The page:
They are used to being in some challenging situations and often facing violence but security staff at Walsall Manor Hospital experience another side of life through taking disabled adults and children fishing.
It’s only 13 miles from the Manor but the rural peace and tranquillity of the Albrighton Moat Project, north west of Wolverhampton, is a world away from the sort of confrontation Terry Moseley and his team can face – as well as the daily challenges of the disabled people they take on the trips.
Security guard Terry has been helping disabled people to fish since the age of eight.
The scheme was established by Terry’s dad Terry senior, an ex-Forces servant who has been a wheelchair user for 35 years.
Twice a week, the father of three, 40, takes disabled children from the age of six to 16 in all weathers to the site, which is one of dozens nationwide managed by the British Disabled Angling Association.
The Moat Project even featured as an episode on TV show Challenge Anneka, which saw presenter Anneka Rice manage the development of the facility in two and a half days.
Anneka had to excavate the site, have a moat designed and take delivery of 200 fresh fish and 200,000 gallons of water in time for an angling competition. The episode was screened in October 1992.
Now nearly three decades on, Terry has persuaded fellow Apcoa colleagues Sharon Bovell, 43, and Dave Tasker, 37, to join him helping disabled children and adults to enjoy fun days out fishing.
“In the day job we see people from all walks of life – we get knives and syringes pulled on us, as well as physical and verbal abuse,” said Terry, who also works as a doorman at a Walsall nightclub at weekends. “You can get a lot of aggressive people in A&E.
“Taking the kids fishing takes me to a different world. I love doing it. When you see kids’ faces it’s priceless.
“We do coaching so people who have never fished before get to a stage where they can fish on their own or with a buddy.
“The schools can take them to the cinema for example, but it’s great to get the children outside. They can’t play football or run around a field but they can use a fishing rod.”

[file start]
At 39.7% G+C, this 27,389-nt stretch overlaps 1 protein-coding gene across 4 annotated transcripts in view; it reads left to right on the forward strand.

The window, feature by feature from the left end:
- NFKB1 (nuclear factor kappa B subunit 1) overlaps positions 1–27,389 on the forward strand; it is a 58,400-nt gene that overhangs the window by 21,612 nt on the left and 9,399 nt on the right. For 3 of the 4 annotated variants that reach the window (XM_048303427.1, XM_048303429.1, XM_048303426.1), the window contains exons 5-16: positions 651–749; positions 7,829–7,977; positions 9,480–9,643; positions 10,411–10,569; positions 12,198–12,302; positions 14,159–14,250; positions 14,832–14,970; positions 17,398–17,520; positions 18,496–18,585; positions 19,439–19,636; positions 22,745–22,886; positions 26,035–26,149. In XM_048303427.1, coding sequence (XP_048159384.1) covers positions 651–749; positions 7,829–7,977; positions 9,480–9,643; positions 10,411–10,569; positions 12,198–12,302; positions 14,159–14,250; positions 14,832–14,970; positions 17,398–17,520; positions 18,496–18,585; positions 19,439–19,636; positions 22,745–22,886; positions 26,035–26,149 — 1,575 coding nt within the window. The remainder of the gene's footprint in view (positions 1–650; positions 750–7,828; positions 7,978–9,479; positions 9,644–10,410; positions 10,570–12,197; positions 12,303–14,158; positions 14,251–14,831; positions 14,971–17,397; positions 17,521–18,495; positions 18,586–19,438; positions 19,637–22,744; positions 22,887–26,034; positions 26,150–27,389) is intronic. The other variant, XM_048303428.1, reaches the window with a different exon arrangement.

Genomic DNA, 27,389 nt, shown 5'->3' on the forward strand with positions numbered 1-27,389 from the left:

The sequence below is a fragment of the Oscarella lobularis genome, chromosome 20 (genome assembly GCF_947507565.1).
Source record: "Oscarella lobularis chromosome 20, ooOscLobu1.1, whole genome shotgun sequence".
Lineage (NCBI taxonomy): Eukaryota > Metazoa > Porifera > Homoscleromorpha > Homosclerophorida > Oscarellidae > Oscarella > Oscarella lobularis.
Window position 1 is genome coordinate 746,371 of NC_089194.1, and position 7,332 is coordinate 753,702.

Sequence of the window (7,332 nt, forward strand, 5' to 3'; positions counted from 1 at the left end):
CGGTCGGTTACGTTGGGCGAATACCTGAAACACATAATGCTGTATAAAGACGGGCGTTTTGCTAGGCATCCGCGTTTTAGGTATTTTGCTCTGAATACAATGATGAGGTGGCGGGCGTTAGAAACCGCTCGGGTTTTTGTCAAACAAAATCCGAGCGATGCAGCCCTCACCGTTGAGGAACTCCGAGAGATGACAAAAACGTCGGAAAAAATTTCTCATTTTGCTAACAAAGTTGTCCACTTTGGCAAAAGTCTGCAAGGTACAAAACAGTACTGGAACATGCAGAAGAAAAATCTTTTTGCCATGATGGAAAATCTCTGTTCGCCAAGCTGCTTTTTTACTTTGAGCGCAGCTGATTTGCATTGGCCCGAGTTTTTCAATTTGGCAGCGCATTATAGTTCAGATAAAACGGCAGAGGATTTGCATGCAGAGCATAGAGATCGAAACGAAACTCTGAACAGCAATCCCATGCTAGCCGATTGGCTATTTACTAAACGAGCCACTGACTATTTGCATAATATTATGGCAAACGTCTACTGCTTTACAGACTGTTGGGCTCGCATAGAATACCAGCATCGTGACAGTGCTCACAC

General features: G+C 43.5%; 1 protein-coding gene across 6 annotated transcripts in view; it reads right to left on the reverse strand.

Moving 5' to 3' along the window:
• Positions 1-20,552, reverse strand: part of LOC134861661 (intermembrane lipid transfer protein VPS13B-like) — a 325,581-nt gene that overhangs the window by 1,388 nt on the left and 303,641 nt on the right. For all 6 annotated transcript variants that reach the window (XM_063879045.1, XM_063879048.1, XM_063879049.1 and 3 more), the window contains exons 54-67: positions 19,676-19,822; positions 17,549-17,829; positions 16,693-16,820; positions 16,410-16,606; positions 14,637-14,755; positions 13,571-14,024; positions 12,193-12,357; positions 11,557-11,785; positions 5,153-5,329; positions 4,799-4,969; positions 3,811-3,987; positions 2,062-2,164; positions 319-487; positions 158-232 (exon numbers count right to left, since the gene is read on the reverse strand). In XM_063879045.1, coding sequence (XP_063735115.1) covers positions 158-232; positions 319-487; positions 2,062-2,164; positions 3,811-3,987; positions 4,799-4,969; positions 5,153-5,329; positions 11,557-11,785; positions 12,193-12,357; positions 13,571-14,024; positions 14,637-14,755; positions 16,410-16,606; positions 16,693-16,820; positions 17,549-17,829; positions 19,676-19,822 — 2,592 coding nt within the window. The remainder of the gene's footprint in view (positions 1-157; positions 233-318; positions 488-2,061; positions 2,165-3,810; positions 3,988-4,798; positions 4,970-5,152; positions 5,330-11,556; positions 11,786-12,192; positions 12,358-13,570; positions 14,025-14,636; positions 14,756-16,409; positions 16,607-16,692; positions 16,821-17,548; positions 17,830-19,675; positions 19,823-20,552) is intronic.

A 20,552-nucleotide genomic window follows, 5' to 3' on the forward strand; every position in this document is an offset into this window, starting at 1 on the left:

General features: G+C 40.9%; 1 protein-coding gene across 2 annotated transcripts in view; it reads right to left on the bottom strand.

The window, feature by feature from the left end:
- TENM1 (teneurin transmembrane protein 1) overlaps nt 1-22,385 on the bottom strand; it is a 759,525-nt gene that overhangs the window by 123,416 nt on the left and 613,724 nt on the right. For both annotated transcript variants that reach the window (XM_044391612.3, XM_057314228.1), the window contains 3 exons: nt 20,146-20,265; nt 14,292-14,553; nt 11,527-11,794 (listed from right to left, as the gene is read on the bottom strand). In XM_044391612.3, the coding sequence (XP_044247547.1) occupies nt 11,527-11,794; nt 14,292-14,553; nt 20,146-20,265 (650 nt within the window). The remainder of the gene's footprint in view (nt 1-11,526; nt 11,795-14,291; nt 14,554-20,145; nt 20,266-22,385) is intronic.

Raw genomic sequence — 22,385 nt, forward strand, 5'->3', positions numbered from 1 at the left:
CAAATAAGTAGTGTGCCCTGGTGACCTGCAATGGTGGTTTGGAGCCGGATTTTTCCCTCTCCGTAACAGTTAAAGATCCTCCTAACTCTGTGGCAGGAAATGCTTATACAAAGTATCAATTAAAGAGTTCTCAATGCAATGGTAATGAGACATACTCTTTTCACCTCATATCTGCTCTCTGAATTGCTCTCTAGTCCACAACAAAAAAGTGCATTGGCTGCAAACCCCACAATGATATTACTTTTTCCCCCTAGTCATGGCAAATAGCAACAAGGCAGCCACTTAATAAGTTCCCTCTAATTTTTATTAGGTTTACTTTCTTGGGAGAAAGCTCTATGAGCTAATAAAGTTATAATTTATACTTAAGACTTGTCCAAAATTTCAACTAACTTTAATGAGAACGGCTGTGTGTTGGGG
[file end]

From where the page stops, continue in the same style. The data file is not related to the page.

It’s clear Terry and his colleagues gets as much pleasure out of the experience as the people they are with.
“I feel we make a difference,” said Terry. “The kids spend their week waiting for this trip – it’s one day but it could mean a year to them.
“One adult we take I’ve known since I was eight and he texts me every day counting down the days until we go.
“Many times I have driven back crying all the way because of the pleasure on their faces despite all they face up to.
“The feeling I get is tremendous and it’s definitely better than the day job!”
Sharon, who has three grown-up children and three grandchildren, and Dave have joined Terry recently and both plan to enrol on a disabled awareness coaching course in January to become level one fishing coaches.
“I’ve only recently been but I really enjoyed it and I plan to do more trips and go on the coaching course,” said Sharon.
Dave added: “It’s great to see the impact it has on the kids and I’m looking forward to doing the course.”
Some of the people they take have severe physical disabilities, while others arrive in specially adapted beds and some have autism or are blind.
One service user with cerebral palsy has an adapted fishing rod which allows him to operate it using just his thumb.
All the equipment is supplied – there is even a remote control device with motors either side of a switch allowing people with no arms to cast their rod.
“We have even had end-of-life patients brought in ambulances because they wanted to do something with the time they have got left, added Terry.”